Vacant buildings dot much of Detroit, but that doesn’t equate to cheap and well-ventilated workspaces. “You think finding a studio is easy, but not everybody can buy a building and put in studios,” sculptor Scott Vincent Campbell offered.
Campbell, a native New Yorker, moved to Detroit in 2015, and eventually found a workspace at the building 333 Midland. A New Zealander had bought the former factory in Highland Park—a city surrounded by Detroit—in 2013, and transformed it into an art center. Campbell pays $337 monthly for his 500-square-foot space, but noted that rents are already rising. “Artist studios get filled up pretty quickly,” he said. “And people are getting priced out.”
Tiff Massey is more than familiar with this scenario. The artist creates sculptures that explore the complexities of Black womanhood, African diasporic culture, and her experience as a native Detroiter. Standing in her studio, surrounded by metalworks and collages of gingham and Kente cloth, she recalled having been priced out of and exposed to carbon monoxide in previous ateliers. “The spaces developers are carving out for artists are small—like cubicles,” she said. “They don’t understand what an art practice takes.”
Massey is a lifelong Detroiter. For someone who sculpts with metal, the automotive industry offers unparalleled resources. Plus, demanding cities like New York City and Los Angeles never appealed to her. In 2011, when she graduated from the Cranbrook Academy of Art, she was practically the only one in her class who stayed in Detroit. “Six to ten years ago, nobody wanted to be from Detroit,” she said. “But more and more, people are seeing if they can make a stamp.”
“I’m down with the increased spotlight,” Massey continued. “There’s room for collaboration and growth, but we hope that you have respect. Don’t try to Columbus it.”
One transplant that has had growing pains is Red Bull Arts Detroit, a hub of residencies and exhibition spaces. The Detroit outpost launched in 2011 as Red Bull House of Art, and has received criticism from local artists who felt like they didn’t have enough access to its opportunities. But last year, Red Bull revised its programming to dedicate more resources to the Detroit community. One notable initiative awards $1,000 no-strings-attached microgrants to Detroit-based artists throughout the year. “We want to entice people to stay and build a career in Detroit,” program manager Matt Eaton said.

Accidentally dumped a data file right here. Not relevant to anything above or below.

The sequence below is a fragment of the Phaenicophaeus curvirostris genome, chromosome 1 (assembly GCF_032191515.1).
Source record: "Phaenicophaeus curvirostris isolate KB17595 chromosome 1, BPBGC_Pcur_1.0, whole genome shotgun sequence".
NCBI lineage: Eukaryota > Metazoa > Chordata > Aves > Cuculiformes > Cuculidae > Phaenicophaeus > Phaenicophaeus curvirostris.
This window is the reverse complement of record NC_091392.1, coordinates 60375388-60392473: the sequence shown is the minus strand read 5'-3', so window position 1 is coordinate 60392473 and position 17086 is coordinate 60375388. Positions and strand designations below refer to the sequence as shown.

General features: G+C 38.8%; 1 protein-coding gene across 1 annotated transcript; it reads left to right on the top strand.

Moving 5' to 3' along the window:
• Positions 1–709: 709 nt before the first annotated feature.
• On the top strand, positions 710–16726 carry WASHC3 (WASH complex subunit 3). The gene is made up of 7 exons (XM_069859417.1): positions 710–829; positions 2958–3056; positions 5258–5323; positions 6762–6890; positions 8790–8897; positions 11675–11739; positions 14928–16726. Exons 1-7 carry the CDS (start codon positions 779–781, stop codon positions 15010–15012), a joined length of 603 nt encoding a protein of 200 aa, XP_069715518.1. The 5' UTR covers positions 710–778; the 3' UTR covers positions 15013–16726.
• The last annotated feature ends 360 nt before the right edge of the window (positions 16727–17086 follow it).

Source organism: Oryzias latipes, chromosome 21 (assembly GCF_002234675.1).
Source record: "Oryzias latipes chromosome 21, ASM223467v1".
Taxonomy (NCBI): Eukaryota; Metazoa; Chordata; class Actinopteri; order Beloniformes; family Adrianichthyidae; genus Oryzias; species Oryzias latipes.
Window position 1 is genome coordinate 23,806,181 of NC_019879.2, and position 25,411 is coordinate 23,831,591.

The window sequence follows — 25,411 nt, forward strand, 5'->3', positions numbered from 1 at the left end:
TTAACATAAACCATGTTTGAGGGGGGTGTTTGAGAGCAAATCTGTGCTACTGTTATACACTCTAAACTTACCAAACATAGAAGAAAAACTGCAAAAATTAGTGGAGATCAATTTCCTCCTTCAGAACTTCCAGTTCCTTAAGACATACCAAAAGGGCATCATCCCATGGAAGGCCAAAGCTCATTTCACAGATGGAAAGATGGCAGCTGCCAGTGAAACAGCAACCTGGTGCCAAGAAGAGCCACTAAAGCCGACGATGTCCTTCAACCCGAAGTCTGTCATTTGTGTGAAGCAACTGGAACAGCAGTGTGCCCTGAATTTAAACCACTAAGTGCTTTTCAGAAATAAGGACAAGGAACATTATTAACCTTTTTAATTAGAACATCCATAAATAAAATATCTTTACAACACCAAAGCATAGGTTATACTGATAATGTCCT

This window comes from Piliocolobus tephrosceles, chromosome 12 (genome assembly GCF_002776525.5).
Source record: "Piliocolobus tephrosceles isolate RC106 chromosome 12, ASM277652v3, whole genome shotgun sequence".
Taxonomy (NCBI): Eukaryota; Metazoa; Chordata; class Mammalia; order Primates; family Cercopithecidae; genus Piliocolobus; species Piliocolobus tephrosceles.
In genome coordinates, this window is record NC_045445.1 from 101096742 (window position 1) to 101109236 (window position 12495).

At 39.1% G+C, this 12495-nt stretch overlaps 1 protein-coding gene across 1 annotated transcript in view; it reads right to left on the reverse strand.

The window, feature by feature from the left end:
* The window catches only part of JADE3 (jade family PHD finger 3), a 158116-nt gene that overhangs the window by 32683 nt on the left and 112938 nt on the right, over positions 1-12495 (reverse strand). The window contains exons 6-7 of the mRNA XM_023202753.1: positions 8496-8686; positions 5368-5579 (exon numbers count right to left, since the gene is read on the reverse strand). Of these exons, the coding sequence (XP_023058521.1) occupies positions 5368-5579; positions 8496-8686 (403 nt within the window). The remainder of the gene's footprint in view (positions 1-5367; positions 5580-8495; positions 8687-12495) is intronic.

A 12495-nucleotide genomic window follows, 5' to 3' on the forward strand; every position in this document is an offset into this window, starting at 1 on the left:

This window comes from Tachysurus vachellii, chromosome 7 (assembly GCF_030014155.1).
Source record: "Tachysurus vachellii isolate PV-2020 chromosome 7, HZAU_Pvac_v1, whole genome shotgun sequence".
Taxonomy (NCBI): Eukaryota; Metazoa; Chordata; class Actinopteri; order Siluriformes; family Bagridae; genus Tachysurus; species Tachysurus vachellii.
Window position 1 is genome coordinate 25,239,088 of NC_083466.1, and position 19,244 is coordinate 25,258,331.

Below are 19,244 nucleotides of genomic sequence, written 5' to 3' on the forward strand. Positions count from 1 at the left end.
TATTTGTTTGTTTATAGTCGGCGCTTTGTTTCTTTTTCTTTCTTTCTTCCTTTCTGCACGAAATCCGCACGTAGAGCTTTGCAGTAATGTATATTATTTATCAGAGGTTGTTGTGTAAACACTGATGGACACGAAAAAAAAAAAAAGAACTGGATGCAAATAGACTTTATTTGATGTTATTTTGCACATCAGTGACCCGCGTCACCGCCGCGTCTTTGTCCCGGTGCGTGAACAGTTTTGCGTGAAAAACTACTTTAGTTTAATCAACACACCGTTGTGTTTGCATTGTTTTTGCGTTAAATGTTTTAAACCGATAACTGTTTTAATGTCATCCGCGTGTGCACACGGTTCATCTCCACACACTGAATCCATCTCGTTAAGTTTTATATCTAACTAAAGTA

Microgrant recipient Bree Gant said she appreciates how programs like Red Bull and DAW are connecting her city to a broader arts conversation. She returned in 2012 after college, and recalled how “there wasn’t a lot of arts infrastructure here, but there was space to write your own narrative.” Gant found support in nonprofits like the arts advocacy group Creative Many Michigan, but many of these have shuttered.
One profound loss was Baltimore Gallery, which championed emerging Black artists and curators. Founded in 2013 by Flaco Shalom, it’s where curator and current Kresge artist fellow Darryl DeAngelo Terrell organized their first exhibition. The Detroiter, who received their MFA in Chicago, moved home in March because of the lower cost of living, and now builds networks between the two cities. “Baltimore Gallery was a Black safe space,” Terrell said. “But people moving into the area were complaining about not feeling safe.” The gallery closed in June, as director Phillip Simpson wanted to focus on personal endeavors.
Its departure underscores the need for spaces that serve the Detroit community. One newcomer hoping to make its mark is the two-year-old Reyes | Finn, which showcases some out-of-towners but largely strives to work with artists “who have a strong connection to Detroit, whether that’s being born here or living here,” managing director Bridget Finn said. The gallery also aims to strengthen Detroit’s ties to outside markets by participating in art fairs. “It’s really important for us to work with people in Detroit and bring the work outside,” Finn added.
Artists I met said they want more national recognition of their community, whether from galleries, collectors, or publications. But they emphasized that they can have longevity, only if more investment happens on a local level. Terrell desires more Detroit-focused grants to decrease competition between artists. Gant wishes for more arts administration, particularly an arts council. “We say we’re an arts city, but we only just got a director of culture,” she said.
Massey laments the lack of schools with arts curricula. But she’s taking action: In 2017, she purchased a 10,000-square-foot building on Detroit’s west side, to eventually transform into a nonprofit artist incubator. She envisions it as a school with 10 departments, as well as studios and residencies.
When we spoke again, over the phone, Massey rattled off some questions driving her: “On the local level, how do we make culture important again? How do you talk about artists having longevity? Who are the future artists?”“I’d like to give my colleagues space where they can work and not worry about moving,” she continued. “Then they can give back.”